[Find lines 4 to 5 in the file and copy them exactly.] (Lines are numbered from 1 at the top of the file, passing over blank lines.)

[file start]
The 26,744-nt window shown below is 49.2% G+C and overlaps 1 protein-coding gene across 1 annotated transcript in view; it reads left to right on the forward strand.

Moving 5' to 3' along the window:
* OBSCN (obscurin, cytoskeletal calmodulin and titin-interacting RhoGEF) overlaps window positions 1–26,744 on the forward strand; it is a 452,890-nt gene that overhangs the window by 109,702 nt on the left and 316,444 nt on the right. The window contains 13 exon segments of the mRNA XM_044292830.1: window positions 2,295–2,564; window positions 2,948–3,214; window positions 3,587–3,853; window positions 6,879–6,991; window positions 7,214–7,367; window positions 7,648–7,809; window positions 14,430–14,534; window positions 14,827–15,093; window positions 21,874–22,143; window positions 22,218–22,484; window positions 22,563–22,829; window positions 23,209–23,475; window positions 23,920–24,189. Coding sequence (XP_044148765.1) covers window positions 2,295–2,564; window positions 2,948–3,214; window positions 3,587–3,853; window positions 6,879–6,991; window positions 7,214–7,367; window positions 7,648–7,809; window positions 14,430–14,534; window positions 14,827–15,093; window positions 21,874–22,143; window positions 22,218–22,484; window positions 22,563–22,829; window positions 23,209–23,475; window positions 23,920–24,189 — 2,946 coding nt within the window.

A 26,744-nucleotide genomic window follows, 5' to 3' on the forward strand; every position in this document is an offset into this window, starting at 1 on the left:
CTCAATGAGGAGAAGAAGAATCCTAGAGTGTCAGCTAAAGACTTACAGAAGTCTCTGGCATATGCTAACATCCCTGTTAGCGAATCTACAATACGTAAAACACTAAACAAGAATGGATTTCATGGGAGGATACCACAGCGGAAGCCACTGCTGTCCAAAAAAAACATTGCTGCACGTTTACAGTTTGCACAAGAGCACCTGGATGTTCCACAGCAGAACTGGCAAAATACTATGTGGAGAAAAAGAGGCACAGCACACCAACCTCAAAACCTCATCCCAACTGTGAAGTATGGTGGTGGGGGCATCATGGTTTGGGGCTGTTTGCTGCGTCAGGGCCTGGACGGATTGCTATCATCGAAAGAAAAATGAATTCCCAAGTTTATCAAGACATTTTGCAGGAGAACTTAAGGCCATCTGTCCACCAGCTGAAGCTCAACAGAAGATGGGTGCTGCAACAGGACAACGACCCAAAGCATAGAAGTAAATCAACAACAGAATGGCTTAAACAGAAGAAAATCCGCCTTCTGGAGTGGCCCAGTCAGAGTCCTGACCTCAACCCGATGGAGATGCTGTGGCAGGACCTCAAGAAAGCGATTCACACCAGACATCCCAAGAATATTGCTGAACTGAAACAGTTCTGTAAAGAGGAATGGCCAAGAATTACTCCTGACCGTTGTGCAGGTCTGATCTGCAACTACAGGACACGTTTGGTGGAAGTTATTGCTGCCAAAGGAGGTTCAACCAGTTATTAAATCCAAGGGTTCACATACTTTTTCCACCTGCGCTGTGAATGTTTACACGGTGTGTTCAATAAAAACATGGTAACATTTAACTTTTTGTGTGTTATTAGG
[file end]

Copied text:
A 26,744-nucleotide genomic window follows, 5' to 3' on the forward strand; every position in this document is an offset into this window, starting at 1 on the left:
CTCAATGAGGAGAAGAAGAATCCTAGAGTGTCAGCTAAAGACTTACAGAAGTCTCTGGCATATGCTAACATCCCTGTTAGCGAATCTACAATACGTAAAACACTAAACAAGAATGGATTTCATGGGAGGATACCACAGCGGAAGCCACTGCTGTCCAAAAAAAACATTGCTGCACGTTTACAGTTTGCACAAGAGCACCTGGATGTTCCACAGCAGAACTGGCAAAATACTATGTGGAGAAAAAGAGGCACAGCACACCAACCTCAAAACCTCATCCCAACTGTGAAGTATGGTGGTGGGGGCATCATGGTTTGGGGCTGTTTGCTGCGTCAGGGCCTGGACGGATTGCTATCATCGAAAGAAAAATGAATTCCCAAGTTTATCAAGACATTTTGCAGGAGAACTTAAGGCCATCTGTCCACCAGCTGAAGCTCAACAGAAGATGGGTGCTGCAACAGGACAACGACCCAAAGCATAGAAGTAAATCAACAACAGAATGGCTTAAACAGAAGAAAATCCGCCTTCTGGAGTGGCCCAGTCAGAGTCCTGACCTCAACCCGATGGAGATGCTGTGGCAGGACCTCAAGAAAGCGATTCACACCAGACATCCCAAGAATATTGCTGAACTGAAACAGTTCTGTAAAGAGGAATGGCCAAGAATTACTCCTGACCGTTGTGCAGGTCTGATCTGCAACTACAGGACACGTTTGGTGGAAGTTATTGCTGCCAAAGGAGGTTCAACCAGTTATTAAATCCAAGGGTTCACATACTTTTTCCACCTGCGCTGTGAATGTTTACACGGTGTGTTCAATAAAAACATGGTAACATTTAACTTTTTGTGTGTTATTAGG